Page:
Color Vision Found in Fish that Live in Near Darkness

The tube-eye fish, Stylephorus chordatus, was found to use five different rod opsins within its eyes. The long cylindrical shape of its eyes increases light capture and also enables the fish to move the eyes from a horizontal to a vertical position. (Source: W.-S. Chung, U. Queensland)

An international team of researchers discovered a previously unknown visual system that may allow color vision in deep, dark waters where animals were presumed to be color­blind. “This is the first examination of a diverse set of fishes and finds how versatile and variable their visual systems can be,” said Karen Carleton, a biology professor at the Uni­versity of Maryland. “The genes that determine the spectrum of light our eyes are sensitive to turn out to be a much more variable set of genes, causing greater visual system evolution much more quickly than we anti­cipated.”

Vertebrate eyes use two types of photo­receptor cells to see – rods and cones. Both rods and cones contain light-sensitive pigments – opsins, which absorb specific wavelengths of light and convert them into electro­chemical signals that the brain interprets as color. The number and type of opsins expressed in a photo­receptor cell determine the colors an animal perceives. Before this new study, it was accepted that cones are responsible for color vision, and rods are responsible for detecting bright­ness in dim conditions. This new work indicates that is not strictly the case. By analyzing the genomes of 101 fish, the researchers dis­covered that some fish contained multiple rod opsins raising the possi­bility they have rod-based color vision.

Cones typically contain genes for expressing multiple opsins, which is why they are used for color vision. But they are not as sensitive as rods, which can detect a single photon and are used for low-light vision. In 99% of all verte­brates, rods express just one type of light-sensitive opsin, which means the vast majority of verte­brates are colorblind in low-light condi­tions. Vision in most deep-sea fish follows this same pattern, but the new research revealed some remarkable exceptions. By analyzing the genes for expressing opsins in rods and cones of fish living from the shallow surface waters down to 6,500 feet of depth, the researchers found 13 fish with rods that contained more than one opsin gene. Four of those, all deep-sea fish, contained more than three rod opsin genes.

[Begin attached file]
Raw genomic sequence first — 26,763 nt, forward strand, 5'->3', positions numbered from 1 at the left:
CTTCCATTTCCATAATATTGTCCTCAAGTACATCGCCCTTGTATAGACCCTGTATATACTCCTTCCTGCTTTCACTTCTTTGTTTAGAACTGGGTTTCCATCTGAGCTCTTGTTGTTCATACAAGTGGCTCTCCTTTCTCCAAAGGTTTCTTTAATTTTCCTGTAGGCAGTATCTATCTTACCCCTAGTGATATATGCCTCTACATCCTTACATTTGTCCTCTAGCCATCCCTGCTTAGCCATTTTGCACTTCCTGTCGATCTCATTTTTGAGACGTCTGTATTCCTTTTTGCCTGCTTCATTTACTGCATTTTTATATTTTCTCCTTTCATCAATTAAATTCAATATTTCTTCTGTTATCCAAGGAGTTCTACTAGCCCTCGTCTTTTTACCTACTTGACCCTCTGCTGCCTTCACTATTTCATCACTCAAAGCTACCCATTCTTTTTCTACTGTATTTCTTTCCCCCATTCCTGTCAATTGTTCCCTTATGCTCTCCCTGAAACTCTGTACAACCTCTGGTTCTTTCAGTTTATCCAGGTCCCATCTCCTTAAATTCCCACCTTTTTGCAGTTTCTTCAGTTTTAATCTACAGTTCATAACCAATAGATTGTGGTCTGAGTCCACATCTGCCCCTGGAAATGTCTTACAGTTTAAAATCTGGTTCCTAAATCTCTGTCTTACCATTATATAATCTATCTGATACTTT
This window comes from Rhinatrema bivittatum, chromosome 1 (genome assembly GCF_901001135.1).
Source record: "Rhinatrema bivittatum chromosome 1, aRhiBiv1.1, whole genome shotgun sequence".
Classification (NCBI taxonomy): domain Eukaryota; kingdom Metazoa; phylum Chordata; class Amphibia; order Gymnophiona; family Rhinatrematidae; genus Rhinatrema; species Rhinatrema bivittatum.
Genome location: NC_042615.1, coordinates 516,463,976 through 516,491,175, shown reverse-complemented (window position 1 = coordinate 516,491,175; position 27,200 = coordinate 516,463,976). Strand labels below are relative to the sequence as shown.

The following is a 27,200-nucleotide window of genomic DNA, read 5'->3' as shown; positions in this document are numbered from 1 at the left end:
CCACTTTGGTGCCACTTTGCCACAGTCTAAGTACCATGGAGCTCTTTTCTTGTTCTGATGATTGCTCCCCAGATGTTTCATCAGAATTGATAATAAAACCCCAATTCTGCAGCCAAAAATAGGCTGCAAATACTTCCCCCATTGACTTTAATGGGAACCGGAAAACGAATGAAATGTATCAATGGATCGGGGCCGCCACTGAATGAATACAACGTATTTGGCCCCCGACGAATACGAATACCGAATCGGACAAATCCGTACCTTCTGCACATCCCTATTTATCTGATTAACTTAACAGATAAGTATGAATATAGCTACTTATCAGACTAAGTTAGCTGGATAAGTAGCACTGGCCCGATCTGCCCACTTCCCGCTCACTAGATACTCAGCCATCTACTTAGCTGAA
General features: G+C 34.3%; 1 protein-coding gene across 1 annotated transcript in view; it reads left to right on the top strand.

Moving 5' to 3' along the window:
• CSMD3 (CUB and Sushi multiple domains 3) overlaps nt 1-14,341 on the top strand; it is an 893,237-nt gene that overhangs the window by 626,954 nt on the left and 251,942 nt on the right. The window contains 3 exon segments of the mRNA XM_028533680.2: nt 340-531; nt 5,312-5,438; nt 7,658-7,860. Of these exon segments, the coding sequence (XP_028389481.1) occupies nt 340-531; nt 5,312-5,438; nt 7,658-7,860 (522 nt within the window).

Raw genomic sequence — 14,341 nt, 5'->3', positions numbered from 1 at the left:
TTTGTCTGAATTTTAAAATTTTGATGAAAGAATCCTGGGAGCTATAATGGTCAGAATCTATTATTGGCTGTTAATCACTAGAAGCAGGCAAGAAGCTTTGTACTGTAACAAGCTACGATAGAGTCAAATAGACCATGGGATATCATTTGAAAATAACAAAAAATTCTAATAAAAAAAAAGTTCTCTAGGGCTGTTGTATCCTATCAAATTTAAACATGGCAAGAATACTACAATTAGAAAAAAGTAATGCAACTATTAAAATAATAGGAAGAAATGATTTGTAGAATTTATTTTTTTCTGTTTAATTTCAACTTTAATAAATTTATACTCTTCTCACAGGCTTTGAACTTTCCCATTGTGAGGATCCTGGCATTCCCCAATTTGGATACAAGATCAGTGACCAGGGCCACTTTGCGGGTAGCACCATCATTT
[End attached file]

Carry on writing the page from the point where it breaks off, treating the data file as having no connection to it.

Most remarkable was the silver spinyfin fish, which had a surprising 38 rod opsin genes. That is more opsins than the researchers found in the cones of any other fish and the highest number of opsins found in any known verte­brate. Human vision by comparison uses four opsins. In addition, the rod opsins found in silver spinyfin fish are sensitive to different wave­lengths. “This was very surprising,” Carleton said. “It means the silver spinyfin fish have very different visual capa­bilities than we thought. So, the question then is, what good is that? What could these fish use these spectrally different opsins for?”

Carleton believes the answer may have to do with detecting the right prey. It has long been presumed that animals living in very deep water have no need for color vision, because only blue light pene­trates deeper than 600 feet. But despite the lack of sunlight, the deep sea is not devoid of color. Many animals that live in darkness generate their own light through bio­luminescence. The new study found that in fish with multiple rod opsins, the specific wavelength of light their opsins are tuned to overlap with the spectrum of light emitted by the bio­luminescent creatures that share their habitat.

“It may be that their vision is highly tuned to the different colors of light emitted from the different species they prey on,” Carleton said. It’s important to note that the four species of fish found to have more than three rod opsins are unrelated species. This suggests that rod-based color vision, which can be thought of as deep-water color vision, evolved inde­pendently multiple times and must confer some benefit to survival. The researchers say their next steps are to broaden the study to other deep-sea fish and to look for shallow-water relatives of silver spinyfin fish that may have evolved a large number of rod opsins. (Source: U. Maryland)

Reference: Z. Musilova et al.: Vision using multiple distinct rod opsins in deep-sea fishes, Science 364, 588 (2019); DOI: 10.1126/science.aav4632

Link: Zoological Institute, Dept. of Environmental Sciences, University of Basel, Basel, Switzerland

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